Abstract: The capitalism (C), democracy (D) and rule of law (R)CDR global invariant hypothesis was previously demonstrated for year 2014 cross country per capita real gross domestic product adjusted for purchasing power parity (G). Consistent with the principle of parsimony, the CDR index explained G with only these three variables. This paper re-estimates the model for the last 22 years of available data. The result is model parameters that are a set of global time invariant constants. These constants constitute the global time invariant CDR index defined by the vector inner (dot) product of the global constants and country C, D, R and C·D·R. This establishes the CDR global time invariant hypothesis. Exogenous and endogenous components of capital are decoupled to calculate and explain the values and roles of new ideas versus old capital stock. Based on the unitary entrepreneurship elasticity of G, the theoretical optimal reinvestment in capital stock is validated by empirical gross fixed capital formation. Together, these place economic growth on a scientific basis. Because of the absence of explicit definitions in the extant literature for concepts such as capitalist, capitalism, entrepreneurship and other consequential terminologies, they are clarified in concise nomenclature.
Active Transport of the Ubiquitin Ligase MID1 along the Microtubules Is Regulated by Protein Phosphatase 2A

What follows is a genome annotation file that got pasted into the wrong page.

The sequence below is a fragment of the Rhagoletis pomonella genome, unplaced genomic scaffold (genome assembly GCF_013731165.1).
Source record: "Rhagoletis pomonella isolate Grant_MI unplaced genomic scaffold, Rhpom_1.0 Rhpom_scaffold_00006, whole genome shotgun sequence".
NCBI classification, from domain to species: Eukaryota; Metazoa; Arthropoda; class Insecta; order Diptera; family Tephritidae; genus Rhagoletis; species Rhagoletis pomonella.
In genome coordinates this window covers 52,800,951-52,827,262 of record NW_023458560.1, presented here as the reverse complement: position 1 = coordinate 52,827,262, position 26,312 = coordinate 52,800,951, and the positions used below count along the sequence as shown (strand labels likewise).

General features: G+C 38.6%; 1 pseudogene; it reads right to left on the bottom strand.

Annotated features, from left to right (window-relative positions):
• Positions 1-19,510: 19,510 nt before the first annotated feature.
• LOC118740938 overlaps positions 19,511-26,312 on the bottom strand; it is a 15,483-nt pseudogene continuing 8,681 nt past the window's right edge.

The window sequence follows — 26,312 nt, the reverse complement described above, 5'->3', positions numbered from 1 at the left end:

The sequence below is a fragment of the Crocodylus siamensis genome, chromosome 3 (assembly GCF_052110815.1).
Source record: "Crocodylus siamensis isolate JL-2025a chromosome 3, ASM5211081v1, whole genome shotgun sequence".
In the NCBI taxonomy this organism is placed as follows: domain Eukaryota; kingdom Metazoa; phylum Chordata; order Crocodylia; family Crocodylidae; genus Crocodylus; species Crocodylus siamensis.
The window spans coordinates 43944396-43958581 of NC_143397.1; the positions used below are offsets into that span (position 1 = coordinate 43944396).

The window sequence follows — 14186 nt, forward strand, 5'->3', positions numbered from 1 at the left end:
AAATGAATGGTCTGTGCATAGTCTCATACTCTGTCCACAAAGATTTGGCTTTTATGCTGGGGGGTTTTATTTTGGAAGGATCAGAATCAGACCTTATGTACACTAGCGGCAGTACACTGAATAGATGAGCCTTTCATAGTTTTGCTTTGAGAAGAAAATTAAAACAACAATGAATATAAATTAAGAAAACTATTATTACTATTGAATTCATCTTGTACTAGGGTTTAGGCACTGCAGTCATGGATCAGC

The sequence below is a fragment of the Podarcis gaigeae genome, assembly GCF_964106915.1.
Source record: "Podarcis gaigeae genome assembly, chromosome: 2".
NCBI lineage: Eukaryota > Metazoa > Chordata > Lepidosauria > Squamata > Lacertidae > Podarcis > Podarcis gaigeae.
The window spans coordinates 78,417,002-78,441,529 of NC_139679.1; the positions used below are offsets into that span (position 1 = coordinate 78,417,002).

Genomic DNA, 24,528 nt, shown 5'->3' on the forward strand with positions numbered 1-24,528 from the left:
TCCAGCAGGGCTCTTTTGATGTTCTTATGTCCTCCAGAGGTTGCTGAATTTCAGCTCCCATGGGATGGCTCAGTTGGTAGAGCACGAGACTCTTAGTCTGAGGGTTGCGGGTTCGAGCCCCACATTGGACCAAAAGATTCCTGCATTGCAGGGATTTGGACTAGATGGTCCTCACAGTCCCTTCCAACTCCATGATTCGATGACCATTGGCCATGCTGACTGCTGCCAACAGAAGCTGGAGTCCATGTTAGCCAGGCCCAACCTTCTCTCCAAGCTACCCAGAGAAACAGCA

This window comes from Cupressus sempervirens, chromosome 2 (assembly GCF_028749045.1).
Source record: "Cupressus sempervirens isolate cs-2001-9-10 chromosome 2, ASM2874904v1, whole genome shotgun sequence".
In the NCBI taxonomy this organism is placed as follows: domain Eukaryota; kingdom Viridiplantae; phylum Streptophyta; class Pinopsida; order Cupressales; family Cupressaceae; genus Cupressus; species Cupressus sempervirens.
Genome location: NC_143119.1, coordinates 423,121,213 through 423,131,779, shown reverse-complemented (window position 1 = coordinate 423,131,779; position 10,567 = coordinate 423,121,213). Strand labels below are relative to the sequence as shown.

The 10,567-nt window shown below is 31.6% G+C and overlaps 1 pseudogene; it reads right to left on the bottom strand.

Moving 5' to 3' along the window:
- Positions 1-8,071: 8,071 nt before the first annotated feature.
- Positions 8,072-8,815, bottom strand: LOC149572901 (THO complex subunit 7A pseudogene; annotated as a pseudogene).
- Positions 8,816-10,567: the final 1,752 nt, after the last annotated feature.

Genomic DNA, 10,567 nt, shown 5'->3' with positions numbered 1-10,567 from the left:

Beatriz Aranda-Orgillés, Johanna Aigner, Melanie Kunath, Rudi Lurz, Rainer Schneider, Susann Schweiger
PLOS ONE , 2008, DOI: 10.1371/journal.pone.0003507
Abstract: Mutations in the MID1 protein have been found in patients with Opitz BBB/G syndrome (OS), which is characterised by multiple malformations of the ventral midline. MID1 is a microtubule-associated protein that stabilizes microtubules and, in association with the regulatory subunit of protein phosphatase 2A (PP2A), α4, provides ubiquitin ligase activity for the ubiquitin-specific modification of PP2A. Using Fluorescence Recovery After Photobleaching (FRAP) technology, we show here that MID1 is actively and bi-directionally transported along the microtubules, and that this movement is directly linked to its MAP kinase and PP2A-mediated phosphorylation status. Intact transport depends on both kinesins and dyneins and is inhibited upon colcemide treatments. MID1 proteins carrying missense mutations in the α4 binding domain still bind the microtubules but cannot be actively transported. Likewise, knock-down of the α4 protein, inhibition of PP2A activity by okadaic acid and fostriecin or the simulation of permanent phosphorylation at Ser96 in MID1 stop the migration of MID1-GFP, while preserving its microtubule-association. In summary, our data uncover an unexpected and novel function for PP2A, its regulatory subunit α4 and PP2A/α4/mTOR signaling in the active transport of the MID1 ubiquitin ligase complex along the cytoskeleton. Furthermore, a failure in the microtubule directed transport of this protein complex would be an attractive mechanism underlying the pathogenesis of OS in patients with B-box1 mutations.